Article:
Recently, I shared a plea from a family asking for help. Christmas can be a visible reminder of who receives generously and who gets little or nothing! Christmas was never meant to be that way.


That night some shepherds were in the fields outside the village, guarding their flocks of sheep. Suddenly, an angel of the Lord appeared among them and the radiance of the Lord’s glory surrounded them. They were terribly frightened but the angel reassured them. “Don’t be afraid!” he said. “I bring you good news of great joy for everyone! The Savior—yes, the Messiah, the Lord—has been born tonight inBethlehem, the city ofDavid! And this is how you will recognize him: You will find a baby lying in a manger, wrapped snugly in strips of cloth!” (Luke 2:8-12)


Jesus was born in a cattle stall surrounded by farm animals. God’s Heavenly Angels appeared to a group of poor shepherds outside of Bethlehem. What happened to the original message of Christmas?


“There weretimes when I got caught up with the madness of Christmas, the lights, presents, getting into debt, trying to buy everybody a gift. But I have gotten older and the true meaning of Christmas has changed. I don’t worry about not having a gift to buy. With so much uncertainly today, we should concentrate more on giving, and less on receiving.” — Cynthia


“I grew up in a rather large and famous church. So, I called their office and asked if there was a family that could use some help and fellowship. They had no idea what I was talking about. They didn’t know of one single family, student, or elderly person that fit the bill. Something is wrong with that picture. Have we forgotten how hard the holidays can be on folks?” — Rebecca


Suddenly, the angel was joined by a vast host of others—the armies of heaven—praising God: “Glory to God in the highest heaven, and peace on earth to all whom God favors.” (13-14)


There is the message of Christmas. The angels are joined by a vast host of others – the armies of heaven – praising God. Isn’t that the message we should be looking for? Mike Slaughter in his book, “Christmas Is Not Your Birthday” writes: “We are called at Christmas and all year through to look for and serve Jesus. We can let the light of Christ shine in our lives through the love we show to others.”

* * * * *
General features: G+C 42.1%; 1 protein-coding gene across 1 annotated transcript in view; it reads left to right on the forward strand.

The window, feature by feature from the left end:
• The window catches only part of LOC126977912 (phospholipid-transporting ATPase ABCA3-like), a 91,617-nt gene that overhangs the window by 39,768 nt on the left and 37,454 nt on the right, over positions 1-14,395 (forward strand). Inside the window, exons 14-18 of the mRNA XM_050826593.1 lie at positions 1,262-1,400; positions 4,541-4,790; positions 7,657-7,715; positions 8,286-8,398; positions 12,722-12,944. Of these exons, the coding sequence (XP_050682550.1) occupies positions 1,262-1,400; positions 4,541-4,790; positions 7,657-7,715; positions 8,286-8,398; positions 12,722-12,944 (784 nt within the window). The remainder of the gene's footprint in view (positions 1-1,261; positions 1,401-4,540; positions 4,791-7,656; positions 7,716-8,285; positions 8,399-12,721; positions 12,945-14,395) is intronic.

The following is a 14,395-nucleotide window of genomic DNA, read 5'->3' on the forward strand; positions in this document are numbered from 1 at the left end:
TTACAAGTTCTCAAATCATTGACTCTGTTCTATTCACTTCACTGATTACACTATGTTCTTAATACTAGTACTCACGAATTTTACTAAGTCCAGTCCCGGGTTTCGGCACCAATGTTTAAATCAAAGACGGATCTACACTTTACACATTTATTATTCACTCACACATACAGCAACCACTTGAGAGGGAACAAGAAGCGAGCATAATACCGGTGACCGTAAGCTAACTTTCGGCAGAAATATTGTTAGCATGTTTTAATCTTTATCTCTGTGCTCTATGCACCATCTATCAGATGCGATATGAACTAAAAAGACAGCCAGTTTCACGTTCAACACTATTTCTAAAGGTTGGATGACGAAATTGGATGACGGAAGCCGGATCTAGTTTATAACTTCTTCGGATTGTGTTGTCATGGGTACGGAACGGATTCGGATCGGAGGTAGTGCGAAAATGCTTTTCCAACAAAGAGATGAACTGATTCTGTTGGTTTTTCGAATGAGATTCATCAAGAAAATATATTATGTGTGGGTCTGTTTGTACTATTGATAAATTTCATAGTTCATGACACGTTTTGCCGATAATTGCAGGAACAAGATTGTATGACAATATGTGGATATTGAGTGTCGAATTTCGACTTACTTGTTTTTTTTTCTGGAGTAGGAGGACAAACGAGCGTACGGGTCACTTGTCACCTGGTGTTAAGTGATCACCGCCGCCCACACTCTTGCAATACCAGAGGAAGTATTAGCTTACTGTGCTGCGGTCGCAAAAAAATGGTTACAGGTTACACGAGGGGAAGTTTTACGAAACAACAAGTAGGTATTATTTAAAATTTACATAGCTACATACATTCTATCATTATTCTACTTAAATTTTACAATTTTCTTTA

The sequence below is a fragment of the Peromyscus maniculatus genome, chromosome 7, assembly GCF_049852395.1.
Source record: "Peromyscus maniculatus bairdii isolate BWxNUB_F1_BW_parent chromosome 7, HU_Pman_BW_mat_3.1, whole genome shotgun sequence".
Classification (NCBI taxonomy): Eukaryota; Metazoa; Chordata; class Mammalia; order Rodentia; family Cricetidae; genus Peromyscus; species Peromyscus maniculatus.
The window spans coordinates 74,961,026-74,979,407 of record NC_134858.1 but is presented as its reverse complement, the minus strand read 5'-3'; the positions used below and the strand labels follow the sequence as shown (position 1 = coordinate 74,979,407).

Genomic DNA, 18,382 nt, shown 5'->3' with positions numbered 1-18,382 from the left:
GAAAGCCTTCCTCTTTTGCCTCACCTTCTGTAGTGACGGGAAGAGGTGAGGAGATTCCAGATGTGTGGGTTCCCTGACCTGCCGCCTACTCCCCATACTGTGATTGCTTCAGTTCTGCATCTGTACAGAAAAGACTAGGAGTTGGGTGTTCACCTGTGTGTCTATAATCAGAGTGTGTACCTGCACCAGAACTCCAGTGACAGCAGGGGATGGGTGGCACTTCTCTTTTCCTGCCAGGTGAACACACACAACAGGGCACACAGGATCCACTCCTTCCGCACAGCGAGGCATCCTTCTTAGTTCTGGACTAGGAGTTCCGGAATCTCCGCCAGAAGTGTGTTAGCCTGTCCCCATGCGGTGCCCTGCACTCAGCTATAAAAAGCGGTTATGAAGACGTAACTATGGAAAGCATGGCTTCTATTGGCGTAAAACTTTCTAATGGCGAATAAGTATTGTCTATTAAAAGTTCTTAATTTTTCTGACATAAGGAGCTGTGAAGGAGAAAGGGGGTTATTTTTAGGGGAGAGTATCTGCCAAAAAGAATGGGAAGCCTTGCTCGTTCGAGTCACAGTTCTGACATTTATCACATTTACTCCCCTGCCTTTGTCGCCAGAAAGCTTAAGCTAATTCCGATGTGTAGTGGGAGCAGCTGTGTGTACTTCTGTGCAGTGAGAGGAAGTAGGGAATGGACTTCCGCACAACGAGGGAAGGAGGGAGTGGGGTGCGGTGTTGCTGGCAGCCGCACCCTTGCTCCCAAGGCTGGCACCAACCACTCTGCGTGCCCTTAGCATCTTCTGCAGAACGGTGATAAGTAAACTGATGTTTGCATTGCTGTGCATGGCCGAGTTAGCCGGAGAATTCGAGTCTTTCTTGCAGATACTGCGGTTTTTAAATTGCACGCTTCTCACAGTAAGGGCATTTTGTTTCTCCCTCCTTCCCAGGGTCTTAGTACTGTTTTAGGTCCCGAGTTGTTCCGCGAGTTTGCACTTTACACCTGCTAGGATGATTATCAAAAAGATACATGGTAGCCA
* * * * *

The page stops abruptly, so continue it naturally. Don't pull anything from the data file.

“We do food baskets at our church and get toys for children and give them to the needy in our area. I am frequently reminding folks that ‘Jesus is the Reason for the Season.’” Margaret


“We sponsor a family each year and buy gifts for the children. We want to help.” Buz


The shepherds responded by saying to each other: “Come on, let’s go to Bethlehem! Let’s see this wonderful thing that happened, which the Lord told us about.” They ran to the village and found Mary and Joseph. And there was the baby, lying in the manger. (15-16)


How will you and your church respond to the birth of Jesus Christ?


One church met with community leaders several years ago and organized “Christmas Parents” which honors “special” parents as examples, then receives donations and presents from others throughout the county providing Christmas for over 500 children every year.


Another church solicits names of needy children from area elementary schools then matches, those names with families from their congregation who include those children as part of their Christmas shopping. This church provides Christmas to many needy children every year.


A family read our devotion several weeks ago about a family asking for help and is now in the process of providing Christmas for both the children and parents.


Mike Slaughter is right: Christmas is not your birthday. So, our challenge is to find creative ways to express our love for Jesus as we honor His Birthday.


What better way to put Christ in your Christmas this year than by helping someone in need? God will bless you for it. Have a Merry Christmas.




Mike Slaughter ends his book: “Christmas Is Not Your Birthday” with the following questions:


  1. How can you simplify your home to create more room for peace and togetherness, rather than for more stuff? What excess can you get rid of in your home (or your schedule!) to more accurately reflect where your priorities are?
  2. What would it mean for you to “seek God’s kingdom first?” What changes would that shift necessitate in your life?
  3. Take a moment right now to think of ways you can make first things first in the new year, by finishing the following sentences:
  1. I will spend more time with the people I love by…
  2. I will demonstrate my faith in practical service by…
  3. I will cultivate my relationship with God by…


Bill Cox · December 20, 2011 at 11:24 am

Larry, as always, you give us the right message, for the moment, the day, or the season. At Holy Innocents’, we have talked about a culture of gratitude this Advent, and have been challenged to think about the much we have and how to put our thankfulness to good use at this season of the coming of the Christ child. I find personally, that giving and gratitude simply multiply my own blessings many fold – to help, to give, to even just say a kind word. It is Christ’s message to us, and the hope of the world. Blessing to you this holy season.

    larrydavies · December 24, 2011 at 9:50 am

    Thanks Bill. We have been blessed with so much and are challenged to put those blessings to work in the lives of others. I’m learning more and more that this is the way to truly experience the love of the baby Jesus at Christmas. Have a Merry Christmas my friend.

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